voltage drain means connectable to said capacitor means for discharging thereof responsive to said switch means switched to said first switch terminal; and
wherein said trigger pulse generating means includes:
transistor circuit means having an output terminal and connected to said capacitor means for generating an output pulse at said output terminal in response to connection of said capacitor means to said voltage source by said trip relay means.
9. A power control circuit according to claim 8 wherein said rectangular waveform generating means comprises monostable multivibrator means including settable resistor and capacitor means for selectively setting the duration of said rectangular waveform.
Description
BACKGROUND OF THE INVENTION

This invention relates to A.C. power control circuitry and more particularly to a timer for driving a load such as a transformer for use in welding apparatus.

In resistance welding circuitry, a transformer is typically used to energize the welder electrodes. Prior art weld timer circuits for controlling the power supplied to the transformer have required the use of tubes, usually hydrogen thyratrons. Similar circuitry has been common in other areas where it is desired to control the delivery of large amounts of power for dissipation by a load.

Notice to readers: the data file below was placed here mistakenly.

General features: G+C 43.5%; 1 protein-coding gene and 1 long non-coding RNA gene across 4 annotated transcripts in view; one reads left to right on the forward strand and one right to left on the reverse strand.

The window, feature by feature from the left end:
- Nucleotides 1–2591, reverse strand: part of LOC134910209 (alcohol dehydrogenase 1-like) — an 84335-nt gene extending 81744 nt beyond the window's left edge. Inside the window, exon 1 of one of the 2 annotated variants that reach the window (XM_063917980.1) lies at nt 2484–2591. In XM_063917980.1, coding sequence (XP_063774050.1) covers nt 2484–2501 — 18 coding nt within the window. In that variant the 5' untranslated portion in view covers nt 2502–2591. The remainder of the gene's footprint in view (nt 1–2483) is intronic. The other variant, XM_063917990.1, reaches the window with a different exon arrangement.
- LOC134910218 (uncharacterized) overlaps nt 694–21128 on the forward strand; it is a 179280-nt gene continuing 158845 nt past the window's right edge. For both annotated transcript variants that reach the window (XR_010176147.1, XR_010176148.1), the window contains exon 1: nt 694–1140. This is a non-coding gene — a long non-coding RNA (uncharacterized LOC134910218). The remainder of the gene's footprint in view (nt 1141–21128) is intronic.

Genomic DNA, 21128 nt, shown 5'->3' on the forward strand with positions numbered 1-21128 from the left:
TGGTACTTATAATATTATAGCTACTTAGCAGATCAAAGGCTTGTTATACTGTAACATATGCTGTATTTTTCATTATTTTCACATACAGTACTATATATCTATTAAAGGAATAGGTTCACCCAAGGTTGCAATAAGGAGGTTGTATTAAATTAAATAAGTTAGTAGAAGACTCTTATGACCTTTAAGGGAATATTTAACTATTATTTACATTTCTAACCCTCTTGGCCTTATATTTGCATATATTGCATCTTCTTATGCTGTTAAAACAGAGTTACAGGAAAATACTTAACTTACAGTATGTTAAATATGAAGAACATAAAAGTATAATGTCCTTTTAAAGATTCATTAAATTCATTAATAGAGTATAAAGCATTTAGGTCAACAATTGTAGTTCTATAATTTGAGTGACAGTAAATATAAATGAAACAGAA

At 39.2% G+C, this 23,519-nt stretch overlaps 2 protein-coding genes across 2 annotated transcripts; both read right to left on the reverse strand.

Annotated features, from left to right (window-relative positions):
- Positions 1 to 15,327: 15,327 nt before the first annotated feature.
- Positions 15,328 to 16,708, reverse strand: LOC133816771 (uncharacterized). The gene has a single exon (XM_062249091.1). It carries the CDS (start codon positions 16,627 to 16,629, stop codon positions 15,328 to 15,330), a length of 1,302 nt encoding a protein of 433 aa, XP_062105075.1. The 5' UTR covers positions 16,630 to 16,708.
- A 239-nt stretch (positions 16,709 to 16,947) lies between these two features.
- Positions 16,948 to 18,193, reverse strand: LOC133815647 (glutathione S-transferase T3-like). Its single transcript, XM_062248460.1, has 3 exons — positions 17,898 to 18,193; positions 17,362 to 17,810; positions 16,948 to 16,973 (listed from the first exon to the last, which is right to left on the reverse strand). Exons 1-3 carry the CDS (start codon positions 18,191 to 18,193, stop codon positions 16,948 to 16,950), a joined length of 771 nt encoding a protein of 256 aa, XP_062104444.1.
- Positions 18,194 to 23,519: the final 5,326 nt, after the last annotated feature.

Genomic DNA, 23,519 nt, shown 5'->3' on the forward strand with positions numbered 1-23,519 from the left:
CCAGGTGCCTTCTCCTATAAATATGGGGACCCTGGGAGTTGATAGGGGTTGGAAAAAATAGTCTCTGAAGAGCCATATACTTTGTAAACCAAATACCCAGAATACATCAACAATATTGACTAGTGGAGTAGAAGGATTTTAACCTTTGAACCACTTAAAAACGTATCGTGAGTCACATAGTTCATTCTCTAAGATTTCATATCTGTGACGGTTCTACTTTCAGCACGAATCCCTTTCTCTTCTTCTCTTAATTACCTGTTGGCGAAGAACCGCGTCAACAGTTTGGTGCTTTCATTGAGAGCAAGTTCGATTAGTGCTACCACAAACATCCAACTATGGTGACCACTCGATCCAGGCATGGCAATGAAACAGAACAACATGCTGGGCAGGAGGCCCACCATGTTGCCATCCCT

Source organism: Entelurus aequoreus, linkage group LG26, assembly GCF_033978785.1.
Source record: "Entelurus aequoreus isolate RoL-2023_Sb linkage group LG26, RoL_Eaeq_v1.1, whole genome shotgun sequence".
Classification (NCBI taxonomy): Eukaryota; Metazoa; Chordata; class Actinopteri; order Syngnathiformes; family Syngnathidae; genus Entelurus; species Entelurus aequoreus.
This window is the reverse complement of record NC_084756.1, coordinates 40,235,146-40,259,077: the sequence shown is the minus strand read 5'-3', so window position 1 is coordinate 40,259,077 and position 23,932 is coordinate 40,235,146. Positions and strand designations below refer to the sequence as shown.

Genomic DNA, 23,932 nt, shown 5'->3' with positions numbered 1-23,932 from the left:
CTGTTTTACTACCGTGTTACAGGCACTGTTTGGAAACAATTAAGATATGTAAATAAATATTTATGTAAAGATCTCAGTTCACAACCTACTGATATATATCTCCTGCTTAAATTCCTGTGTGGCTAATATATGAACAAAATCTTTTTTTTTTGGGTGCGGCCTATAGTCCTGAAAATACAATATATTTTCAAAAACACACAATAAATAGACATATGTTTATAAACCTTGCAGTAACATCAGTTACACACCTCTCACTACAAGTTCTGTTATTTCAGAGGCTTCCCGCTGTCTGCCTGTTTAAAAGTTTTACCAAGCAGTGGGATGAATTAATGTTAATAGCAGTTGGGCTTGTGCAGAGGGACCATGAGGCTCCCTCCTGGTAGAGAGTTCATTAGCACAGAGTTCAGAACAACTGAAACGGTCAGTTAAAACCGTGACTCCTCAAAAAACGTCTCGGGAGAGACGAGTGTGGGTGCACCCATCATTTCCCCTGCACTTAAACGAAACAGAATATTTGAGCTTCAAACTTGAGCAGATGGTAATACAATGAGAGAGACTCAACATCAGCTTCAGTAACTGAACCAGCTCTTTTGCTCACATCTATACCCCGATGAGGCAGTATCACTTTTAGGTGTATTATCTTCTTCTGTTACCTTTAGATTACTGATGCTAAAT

Such circuitry has proved far from satisfactory. The thyratron tubes are extremely expensive, require long warm-up periods and waste large amounts of power in stand-by condition. In particular, the resultant weld timers have been heavy, bulky, expensive and unreliable.

SUMMARY OF THE INVENTION

It is therefore an object of the invention to improve circuitry for controlling the amount of A.C. power delivered to a laod;

It is yet another object of the invention to provide an improved weld timer for delivering A.C. power to a transformer for precise, selectable durations;

It is yet another object of the invention to reduce the physical size and power consumption of such circuitry.

These and other objects and advantages, which will become apparent, are accomplished by employing a solid state control circuit to direct operation of an A.C. switching circuit connected between a first A.C. input terminal and a first A.C. output terminal. The second A.C. output terminal is connected in common with the second A.C. input terminal. Upon actuation, a trigger pulse generator in the control circuit provides a trigger pulse to activate a rectangular waveform generator. The rectangular waveform generator then activates the A.C. switching circuit, permitting a full wave A.C. signal to appear across the two output terminals for the duration of the rectangular waveform.

BRIEF DESCRIPTION OF THE DRAWINGS

The preferred mode of practicing the invention will now be described with reference to the drawings of which:

FIG. 1 is a functional block diagram illustrating the scheme of the preferred embodiment of the invention and waveforms at various points in the operation of the preferred embodiment.

FIG. 2 is a schematic circuit diagram of the preferred embodiment of the invention.